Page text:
His innocence was his hallmark, a man at home with himself in any situation, even those in which the more scrupulous might blanch. He was simple in the best sense of that word, which is so freighted in normal usage. For simple was what a monk was to be, unheralded by others, not even his fellow monks, his gaze on a more significant reward.

On a trip years ago to another monastery, the ocean tantalizingly close to their route, a group of monks made the prudential judgment to make a detour. As Brother Joseph told of taking off his sandals, feeling the warm sand under his bare feet and watching the porpoises cavorting in the Atlantic, it was as if he was there again. “Blue, I mean it was BLUE,” he told me. It was only the second, but would be the last time he would ever see an ocean. That was of little matter; it was more real to him than to those of us who had this experience so many times.

Stability breeds a sense of rapture.

Trappist monks wear a simple white cotton garment with a black scapular, held in place by a thick leather belt. I joked with Brother Joseph as the belt given to him decades ago at Gethsemani cracked in many places and seemed held together by nothing less than sanctifying grace. When it finally gave out, he gave me a small piece. Its wrinkled face is so much his, beautifully aged. The relic of a saint? Brother Joseph would dismiss that with his ready smile; no, just a piece of old leather.

Brother Joseph’s earthly remains were carefully lifted from the bier and lowered into the grave to be enfolded by the very earth he trod for so many decades.

As the funeral Mass began at two in the afternoon, a circular shaft of sunshine blazed through a window high in the nave, illuminating Brother Joseph’s body with an eerie, shimmering brilliance. It was as if to recognize he indeed was the center of attention today, something he never sought. There was not much left of this once-robust man; his choir gown lay slack on what remained. He had been told, years before, he could have a new gown, but a patch on the threadbare cloth took him the rest of the journey.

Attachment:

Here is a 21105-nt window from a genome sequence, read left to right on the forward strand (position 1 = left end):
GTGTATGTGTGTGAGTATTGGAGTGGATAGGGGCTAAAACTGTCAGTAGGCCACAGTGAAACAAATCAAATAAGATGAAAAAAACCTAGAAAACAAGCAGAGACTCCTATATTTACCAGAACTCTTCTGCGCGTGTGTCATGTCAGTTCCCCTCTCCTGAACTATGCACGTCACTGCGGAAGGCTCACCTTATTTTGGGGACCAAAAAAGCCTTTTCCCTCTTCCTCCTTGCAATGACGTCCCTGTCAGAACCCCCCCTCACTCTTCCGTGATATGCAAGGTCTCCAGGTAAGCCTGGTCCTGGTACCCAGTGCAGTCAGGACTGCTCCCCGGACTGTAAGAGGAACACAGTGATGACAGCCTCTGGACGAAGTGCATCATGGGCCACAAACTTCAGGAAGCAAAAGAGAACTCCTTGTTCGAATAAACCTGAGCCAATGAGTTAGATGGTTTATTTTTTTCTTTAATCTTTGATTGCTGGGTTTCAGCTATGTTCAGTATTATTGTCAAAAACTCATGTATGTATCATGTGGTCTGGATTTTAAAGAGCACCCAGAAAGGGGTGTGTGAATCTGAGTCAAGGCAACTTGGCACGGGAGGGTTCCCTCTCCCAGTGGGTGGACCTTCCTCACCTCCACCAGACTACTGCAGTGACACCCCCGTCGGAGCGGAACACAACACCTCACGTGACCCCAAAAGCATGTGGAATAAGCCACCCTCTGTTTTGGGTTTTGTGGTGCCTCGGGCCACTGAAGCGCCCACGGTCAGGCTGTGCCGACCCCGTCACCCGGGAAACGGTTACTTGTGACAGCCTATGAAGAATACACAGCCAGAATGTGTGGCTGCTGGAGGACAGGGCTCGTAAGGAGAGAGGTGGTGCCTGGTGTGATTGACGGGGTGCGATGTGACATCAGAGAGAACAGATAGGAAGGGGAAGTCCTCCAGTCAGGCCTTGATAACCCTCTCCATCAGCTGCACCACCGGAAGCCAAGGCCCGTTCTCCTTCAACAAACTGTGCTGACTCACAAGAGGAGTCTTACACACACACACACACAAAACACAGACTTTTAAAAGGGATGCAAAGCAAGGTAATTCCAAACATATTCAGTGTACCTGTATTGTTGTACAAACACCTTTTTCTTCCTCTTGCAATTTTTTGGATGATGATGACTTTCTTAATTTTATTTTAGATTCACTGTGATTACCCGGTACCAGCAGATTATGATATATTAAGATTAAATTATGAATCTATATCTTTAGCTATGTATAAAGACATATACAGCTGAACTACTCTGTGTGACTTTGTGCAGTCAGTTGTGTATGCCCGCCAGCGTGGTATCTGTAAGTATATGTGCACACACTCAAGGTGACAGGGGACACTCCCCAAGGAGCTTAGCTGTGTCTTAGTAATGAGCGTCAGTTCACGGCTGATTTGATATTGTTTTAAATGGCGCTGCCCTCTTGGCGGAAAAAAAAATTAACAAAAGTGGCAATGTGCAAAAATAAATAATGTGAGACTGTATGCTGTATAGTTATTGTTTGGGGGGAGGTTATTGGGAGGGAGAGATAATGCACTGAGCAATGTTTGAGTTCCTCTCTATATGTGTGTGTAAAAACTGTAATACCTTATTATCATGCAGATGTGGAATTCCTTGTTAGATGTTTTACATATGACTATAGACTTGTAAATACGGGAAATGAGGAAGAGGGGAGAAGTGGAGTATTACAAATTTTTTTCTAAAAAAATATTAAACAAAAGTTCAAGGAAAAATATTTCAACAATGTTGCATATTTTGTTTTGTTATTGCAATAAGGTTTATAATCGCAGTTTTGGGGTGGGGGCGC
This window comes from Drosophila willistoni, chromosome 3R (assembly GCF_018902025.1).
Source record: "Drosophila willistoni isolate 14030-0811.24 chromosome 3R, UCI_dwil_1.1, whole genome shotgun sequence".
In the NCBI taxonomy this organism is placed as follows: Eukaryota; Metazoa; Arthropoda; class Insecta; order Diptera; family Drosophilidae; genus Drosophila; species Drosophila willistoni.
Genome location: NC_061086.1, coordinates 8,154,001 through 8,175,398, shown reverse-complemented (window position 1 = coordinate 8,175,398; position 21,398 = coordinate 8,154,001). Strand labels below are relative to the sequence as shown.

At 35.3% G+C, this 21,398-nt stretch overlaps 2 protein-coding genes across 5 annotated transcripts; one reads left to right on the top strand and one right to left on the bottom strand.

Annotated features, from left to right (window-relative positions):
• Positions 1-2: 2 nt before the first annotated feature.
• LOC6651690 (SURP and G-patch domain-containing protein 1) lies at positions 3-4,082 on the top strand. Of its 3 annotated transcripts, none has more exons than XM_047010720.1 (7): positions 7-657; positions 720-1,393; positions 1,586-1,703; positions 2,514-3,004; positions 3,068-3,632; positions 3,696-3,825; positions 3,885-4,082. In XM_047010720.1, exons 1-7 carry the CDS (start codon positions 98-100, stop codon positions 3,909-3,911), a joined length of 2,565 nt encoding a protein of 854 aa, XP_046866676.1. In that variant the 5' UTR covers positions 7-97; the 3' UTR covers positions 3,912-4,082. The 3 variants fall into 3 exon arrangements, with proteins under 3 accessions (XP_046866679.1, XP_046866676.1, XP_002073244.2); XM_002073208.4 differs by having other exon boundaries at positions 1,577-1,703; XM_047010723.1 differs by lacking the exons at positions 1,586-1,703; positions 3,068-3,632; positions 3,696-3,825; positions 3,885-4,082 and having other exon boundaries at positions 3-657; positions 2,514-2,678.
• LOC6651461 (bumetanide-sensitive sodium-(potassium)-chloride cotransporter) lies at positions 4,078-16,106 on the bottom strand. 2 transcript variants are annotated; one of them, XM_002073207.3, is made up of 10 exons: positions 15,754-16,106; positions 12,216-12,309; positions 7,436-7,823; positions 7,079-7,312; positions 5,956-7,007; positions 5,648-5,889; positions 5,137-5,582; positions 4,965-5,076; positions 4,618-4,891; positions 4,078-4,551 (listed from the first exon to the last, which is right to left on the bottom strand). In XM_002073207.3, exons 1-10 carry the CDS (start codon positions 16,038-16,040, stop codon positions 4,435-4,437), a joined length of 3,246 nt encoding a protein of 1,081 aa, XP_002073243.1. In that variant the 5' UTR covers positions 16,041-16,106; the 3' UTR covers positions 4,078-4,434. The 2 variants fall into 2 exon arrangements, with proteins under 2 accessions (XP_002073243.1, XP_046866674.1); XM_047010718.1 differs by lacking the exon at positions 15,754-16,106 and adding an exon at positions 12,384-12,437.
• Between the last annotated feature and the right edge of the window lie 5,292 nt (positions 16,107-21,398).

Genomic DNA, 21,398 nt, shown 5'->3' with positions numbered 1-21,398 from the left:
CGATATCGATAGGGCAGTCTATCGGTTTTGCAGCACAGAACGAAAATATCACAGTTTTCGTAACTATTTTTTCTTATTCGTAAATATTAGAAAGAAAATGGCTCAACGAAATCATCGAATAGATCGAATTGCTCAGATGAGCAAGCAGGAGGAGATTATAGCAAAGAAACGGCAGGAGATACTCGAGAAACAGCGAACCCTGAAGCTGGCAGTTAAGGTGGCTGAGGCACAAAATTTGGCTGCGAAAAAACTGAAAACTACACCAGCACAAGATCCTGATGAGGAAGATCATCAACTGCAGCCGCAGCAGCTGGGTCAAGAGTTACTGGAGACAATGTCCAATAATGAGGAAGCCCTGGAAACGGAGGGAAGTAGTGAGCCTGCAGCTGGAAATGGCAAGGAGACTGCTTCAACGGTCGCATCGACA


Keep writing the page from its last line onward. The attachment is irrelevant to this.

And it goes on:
Some 50 or 60 people were there, friends of Brother Joseph, each with their stories about him, some benefactors of the monastery, and his monastic community. Now numbering just eight professed monks and four men at various stages of formation, they were the remnant cloth of the 59 monks once here, testament to the young men of our day choosing other paths. As the liturgy came to a close, his fellow monks were ready to lay their brother to rest.

The open casket was wheeled to the prepared grave, a huge mound of Carolina red clay beside it and soon to be returned. There would be no casket, no cement vault to stay the elements. Brother Joseph’s earthly remains were carefully lifted from the bier and lowered into the grave to be enfolded by the very earth he trod for so many decades. Final prayers were intoned by the abbot, a white cloth affixed over Brother Joseph’s face, and he was lowered into the ground.

First the abbot, then the community members, took a shovel and gently sprinkled soil into the grave. One by one the mourners came forward, with each shovelful less and less of Brother Joseph’s white choir gown was visible. Out of respect, most sought his lower body, but soon the tide of red clay approached his face cloth.

Finally, there was just a dot of white to be seen, a slight rise in the cloth, just at that magnificent nose. One more shovelful. And this man who sought to live his life with God unseen by the world finally had his wish.

Read next: Why a happily married father of six became a monk (for a month)